Oprah Winfrey is known for many things, including her annual Christmastime list of “My Favorite Things.” So, I wondered, perhaps I can make my own list. But it will be a bit different. Where Oprah’s (it’s alright to call you Oprah, isn’t it?) list consists of 102 items with a cumulative price tag of over $14,000, mine will be a bit different. The good news is that the cost will be well under $35. The bad news is that these things will be impossible for you to buy. So let’s start.
First up is my favorite coffee cup. You all know that I loves me my morning coffee, and any great coffee experience must include the perfect cup. My prized cup came from an awards dinner put on by the Advertising Department at Ball State University, where one of my sons received some awards.
These cups (we got two of them) were big red mugs with the University’s logo on them. As much as I detest odd, mismatched glassware (perhaps owing to my youth, during which my mother – a child of the Depression – saved the glasses from jelly jars and such for our everyday use) these just looked “right” to me.
And so they were. They were big (all the better to hold more coffee, my dear) and red (don’t we all need some morning cheerfulness?). The handles were shaped perfectly and the white insides highlighted the delicious deep brown brew that filled them.
Alas, through some carelessness in handling I broke the handle on one of them, leaving me with a single big red cup. One that is pretty much without a logo any more due to the ruthless efficiency of my dishwasher. So, this cup is worth what – perhaps a buck? Maybe less. But you can’t have it, making it much more impossible to get than anything from Oprah.
There are also a couple of shirts in my closet. My Mrs. picked these up for me some time around maybe 1994. One is a striped short sleeve Duck Head buttondown and the other is a dark green long sleeve. Both of them have a fabric that is both weighty and soft. I feel good whenever I put one of them on. Did I say I feel good? This is a dramatic understatement. I feel perfected when wearing one of these shirts.
I remember laughing at my father one time, perhaps in the late ’90s, joking that his tastes seemed stuck in the 1970s. His reply took me a little aback – he said that he liked the ’70s. How, I wondered, was that possible? But here I am, a guy who simply adores two shirts from the mid ’90s. I think they are timeless. Perhaps I should block any of my children from commenting here as they might disagree.
Unfortunately, too many wearings and washings have frayed the collars and made them look – how shall I say this? Let’s go with a little too comfortable. My Mrs. is not as diplomatic about it. In fact, I am prohibited from wearing them beyond boundaries of my property. I will confess that I occasionally rebel and wear one anyway, but I must be careful or they will disappear on me. Discretion is the better part of valor, after all.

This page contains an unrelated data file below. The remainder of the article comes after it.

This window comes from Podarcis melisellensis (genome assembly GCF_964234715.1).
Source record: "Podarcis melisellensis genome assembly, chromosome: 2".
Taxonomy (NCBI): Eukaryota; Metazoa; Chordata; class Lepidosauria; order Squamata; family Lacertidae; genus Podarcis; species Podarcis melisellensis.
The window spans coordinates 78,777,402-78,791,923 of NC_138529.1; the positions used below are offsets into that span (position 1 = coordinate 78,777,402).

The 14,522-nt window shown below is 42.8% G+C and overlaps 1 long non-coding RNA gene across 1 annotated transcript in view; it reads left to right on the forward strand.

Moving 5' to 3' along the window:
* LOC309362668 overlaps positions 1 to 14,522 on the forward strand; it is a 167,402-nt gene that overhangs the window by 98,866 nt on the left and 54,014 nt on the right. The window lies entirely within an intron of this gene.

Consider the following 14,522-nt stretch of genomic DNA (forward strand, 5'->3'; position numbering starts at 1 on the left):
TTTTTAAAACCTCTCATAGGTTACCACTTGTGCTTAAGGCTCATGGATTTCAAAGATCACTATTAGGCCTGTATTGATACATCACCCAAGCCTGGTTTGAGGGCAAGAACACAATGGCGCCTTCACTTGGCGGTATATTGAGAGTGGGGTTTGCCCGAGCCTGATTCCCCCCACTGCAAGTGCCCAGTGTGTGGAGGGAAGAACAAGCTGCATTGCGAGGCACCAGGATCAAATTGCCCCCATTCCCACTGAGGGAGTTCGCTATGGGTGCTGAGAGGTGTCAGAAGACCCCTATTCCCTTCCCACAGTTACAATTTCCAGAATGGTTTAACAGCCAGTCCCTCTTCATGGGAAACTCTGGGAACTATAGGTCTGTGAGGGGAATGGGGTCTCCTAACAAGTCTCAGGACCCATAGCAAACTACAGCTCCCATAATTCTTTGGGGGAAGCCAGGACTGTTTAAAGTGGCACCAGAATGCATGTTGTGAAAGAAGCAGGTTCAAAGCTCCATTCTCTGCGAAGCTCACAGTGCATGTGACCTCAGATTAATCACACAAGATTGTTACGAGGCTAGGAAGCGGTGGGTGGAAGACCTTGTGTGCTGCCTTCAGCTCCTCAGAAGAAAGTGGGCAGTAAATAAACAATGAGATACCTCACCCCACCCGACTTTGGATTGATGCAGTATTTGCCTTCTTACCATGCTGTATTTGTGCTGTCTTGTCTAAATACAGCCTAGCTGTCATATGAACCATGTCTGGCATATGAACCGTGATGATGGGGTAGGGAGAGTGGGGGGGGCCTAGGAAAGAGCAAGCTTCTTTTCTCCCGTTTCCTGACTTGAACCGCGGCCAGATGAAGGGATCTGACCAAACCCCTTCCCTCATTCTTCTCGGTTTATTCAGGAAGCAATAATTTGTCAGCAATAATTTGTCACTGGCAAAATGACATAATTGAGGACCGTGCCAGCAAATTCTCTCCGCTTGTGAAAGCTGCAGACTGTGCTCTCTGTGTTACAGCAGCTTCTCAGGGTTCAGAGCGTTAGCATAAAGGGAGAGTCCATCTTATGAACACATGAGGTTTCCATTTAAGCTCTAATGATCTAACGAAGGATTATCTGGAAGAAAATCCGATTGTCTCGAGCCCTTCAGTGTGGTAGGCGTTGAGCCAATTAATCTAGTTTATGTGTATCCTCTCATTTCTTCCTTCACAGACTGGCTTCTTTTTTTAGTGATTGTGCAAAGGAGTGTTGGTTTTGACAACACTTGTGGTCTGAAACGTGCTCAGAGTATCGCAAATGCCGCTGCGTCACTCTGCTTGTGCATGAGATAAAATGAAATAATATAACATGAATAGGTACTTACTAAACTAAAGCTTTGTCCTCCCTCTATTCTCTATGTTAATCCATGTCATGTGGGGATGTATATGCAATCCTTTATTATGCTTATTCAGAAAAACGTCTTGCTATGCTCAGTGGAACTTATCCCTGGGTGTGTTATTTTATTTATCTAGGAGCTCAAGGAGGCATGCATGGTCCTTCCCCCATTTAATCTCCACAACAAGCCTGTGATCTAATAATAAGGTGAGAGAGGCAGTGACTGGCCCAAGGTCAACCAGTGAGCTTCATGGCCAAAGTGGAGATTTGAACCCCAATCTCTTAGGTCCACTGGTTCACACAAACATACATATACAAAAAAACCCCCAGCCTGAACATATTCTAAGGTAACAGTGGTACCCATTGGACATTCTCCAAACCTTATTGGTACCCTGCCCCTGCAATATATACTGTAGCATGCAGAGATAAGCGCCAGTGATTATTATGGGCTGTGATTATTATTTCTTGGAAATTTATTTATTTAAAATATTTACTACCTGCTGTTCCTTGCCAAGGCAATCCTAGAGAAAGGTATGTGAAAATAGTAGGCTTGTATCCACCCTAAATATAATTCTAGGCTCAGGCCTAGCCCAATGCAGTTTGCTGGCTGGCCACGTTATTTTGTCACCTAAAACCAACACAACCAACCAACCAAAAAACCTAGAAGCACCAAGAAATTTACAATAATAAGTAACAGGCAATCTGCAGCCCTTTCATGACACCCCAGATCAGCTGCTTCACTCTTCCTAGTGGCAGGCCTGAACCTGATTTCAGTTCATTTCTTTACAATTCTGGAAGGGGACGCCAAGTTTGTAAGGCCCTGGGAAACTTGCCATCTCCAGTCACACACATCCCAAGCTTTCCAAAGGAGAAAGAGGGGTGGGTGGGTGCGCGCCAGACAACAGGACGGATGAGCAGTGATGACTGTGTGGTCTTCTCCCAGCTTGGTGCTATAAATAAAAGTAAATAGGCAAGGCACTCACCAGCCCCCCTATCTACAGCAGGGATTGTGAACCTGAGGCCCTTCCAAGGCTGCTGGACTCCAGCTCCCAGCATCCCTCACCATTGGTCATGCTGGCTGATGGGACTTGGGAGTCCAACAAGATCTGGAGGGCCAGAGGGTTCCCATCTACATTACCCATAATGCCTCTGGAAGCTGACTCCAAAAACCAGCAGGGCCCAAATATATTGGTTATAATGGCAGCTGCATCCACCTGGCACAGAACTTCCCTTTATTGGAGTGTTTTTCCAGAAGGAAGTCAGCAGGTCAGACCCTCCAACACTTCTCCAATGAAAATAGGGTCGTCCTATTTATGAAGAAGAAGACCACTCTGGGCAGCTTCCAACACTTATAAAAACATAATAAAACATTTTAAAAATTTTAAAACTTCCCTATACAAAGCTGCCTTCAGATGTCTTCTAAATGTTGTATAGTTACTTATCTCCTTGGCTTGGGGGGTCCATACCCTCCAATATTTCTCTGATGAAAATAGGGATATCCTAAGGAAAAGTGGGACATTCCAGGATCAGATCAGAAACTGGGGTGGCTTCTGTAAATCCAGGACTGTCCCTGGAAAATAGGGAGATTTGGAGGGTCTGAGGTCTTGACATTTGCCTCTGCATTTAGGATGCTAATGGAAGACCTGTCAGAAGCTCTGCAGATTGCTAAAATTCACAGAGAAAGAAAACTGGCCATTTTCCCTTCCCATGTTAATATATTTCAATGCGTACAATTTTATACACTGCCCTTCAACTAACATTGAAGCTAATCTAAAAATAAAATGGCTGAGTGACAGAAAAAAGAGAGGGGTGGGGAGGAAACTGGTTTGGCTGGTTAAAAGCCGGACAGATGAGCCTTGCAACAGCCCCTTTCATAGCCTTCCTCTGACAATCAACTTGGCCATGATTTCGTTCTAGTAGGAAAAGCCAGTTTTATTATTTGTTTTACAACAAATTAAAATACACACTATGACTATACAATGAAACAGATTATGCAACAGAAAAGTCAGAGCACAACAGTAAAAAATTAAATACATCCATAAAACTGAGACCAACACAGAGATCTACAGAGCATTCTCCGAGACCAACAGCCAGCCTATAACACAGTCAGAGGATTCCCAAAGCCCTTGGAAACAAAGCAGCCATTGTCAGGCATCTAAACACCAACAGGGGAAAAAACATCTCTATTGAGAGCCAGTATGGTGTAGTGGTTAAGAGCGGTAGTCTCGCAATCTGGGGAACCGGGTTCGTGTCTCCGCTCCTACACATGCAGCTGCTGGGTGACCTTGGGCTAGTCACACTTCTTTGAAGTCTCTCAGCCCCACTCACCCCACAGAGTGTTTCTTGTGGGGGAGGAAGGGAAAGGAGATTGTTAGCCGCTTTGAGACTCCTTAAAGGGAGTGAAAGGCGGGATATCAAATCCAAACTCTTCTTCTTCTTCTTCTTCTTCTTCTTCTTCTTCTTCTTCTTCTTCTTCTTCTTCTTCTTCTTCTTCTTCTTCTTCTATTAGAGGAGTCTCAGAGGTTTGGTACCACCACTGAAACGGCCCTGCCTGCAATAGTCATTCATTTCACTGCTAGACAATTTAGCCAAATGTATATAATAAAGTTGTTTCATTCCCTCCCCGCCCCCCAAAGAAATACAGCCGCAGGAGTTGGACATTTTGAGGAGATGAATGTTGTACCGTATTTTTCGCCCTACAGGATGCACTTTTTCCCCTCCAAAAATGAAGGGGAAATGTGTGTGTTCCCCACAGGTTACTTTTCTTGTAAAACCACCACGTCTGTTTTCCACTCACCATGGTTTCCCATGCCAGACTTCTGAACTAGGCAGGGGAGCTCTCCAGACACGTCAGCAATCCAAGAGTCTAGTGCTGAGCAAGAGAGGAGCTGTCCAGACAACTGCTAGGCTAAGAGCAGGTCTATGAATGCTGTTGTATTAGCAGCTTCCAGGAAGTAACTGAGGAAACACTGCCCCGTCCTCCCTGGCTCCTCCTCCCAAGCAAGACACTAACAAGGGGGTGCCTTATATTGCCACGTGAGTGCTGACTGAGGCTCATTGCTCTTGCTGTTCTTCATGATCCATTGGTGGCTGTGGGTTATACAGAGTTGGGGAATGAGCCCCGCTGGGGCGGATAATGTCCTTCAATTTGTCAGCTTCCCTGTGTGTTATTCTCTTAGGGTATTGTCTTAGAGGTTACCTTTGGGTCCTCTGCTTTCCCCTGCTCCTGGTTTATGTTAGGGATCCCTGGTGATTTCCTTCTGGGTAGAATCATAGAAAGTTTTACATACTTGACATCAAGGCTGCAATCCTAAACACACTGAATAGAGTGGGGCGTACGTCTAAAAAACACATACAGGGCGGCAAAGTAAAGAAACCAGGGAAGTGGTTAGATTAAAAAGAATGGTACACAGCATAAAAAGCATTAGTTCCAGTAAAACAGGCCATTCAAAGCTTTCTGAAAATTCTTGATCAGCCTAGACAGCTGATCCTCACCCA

My shirts (combined) are undoubtedly worth less than my coffee cup. Some like them are, however, surely available in a secondhand shop somewhere and with enough wearing and washing you can enjoy something very similar. With the time and expense involved in duplicating them, I suspect that they will cost a bit more, but hey – nothing of value comes free.
Finally, there is my La Z Boy recliner. I remember accompanying my Dad and Stepmom to the small town furniture store where they picked it out. In 1973. It was a dark brown vinyl recliner with a high back and a wide seat. It was my father’s favorite chair for years, until he moved and it was relegated to his basement.
When I was in law school, he allowed me to take it so that I could furnish an apartment. He sternly warned me to never attempt homework in that chair, as I would surely fall asleep in it and flunk out of school. I laughed.
That chair was a bit ragged even then, with a split in the vinyl seat cushion. I took care of this by covering it with a folded throw rug, which fit the seat almost perfectly. It followed me to my first apartment and then to my first house, where I spent many happy hours on the edge of dozing in front of the television. Dad was right about the sleep-inducing properties of that chair.
Marriage resulted in my chair being moved (banished?) to the basement. Because my Mrs. has standards. It did survive a move, though still as a basement family room chair until some new ones came along. It then went to a basement storage area where it has spent way too many years as a storage platform for other possessions.
Unless I let one of the boys take it to school – it has been so long that I no longer remember. I will be optimistic and say that it is still there. There is no sense making a special trip all the way to the far corners of the basement to check. If I am wrong, I would have to erase a bunch of what I have written and find another favorite thing to tell you about.
Perhaps I am just a pack rat who hates change. Or perhaps I just find comfort in the familiar. In any case, my favorite things won’t set you back any money. Because you can’t have them.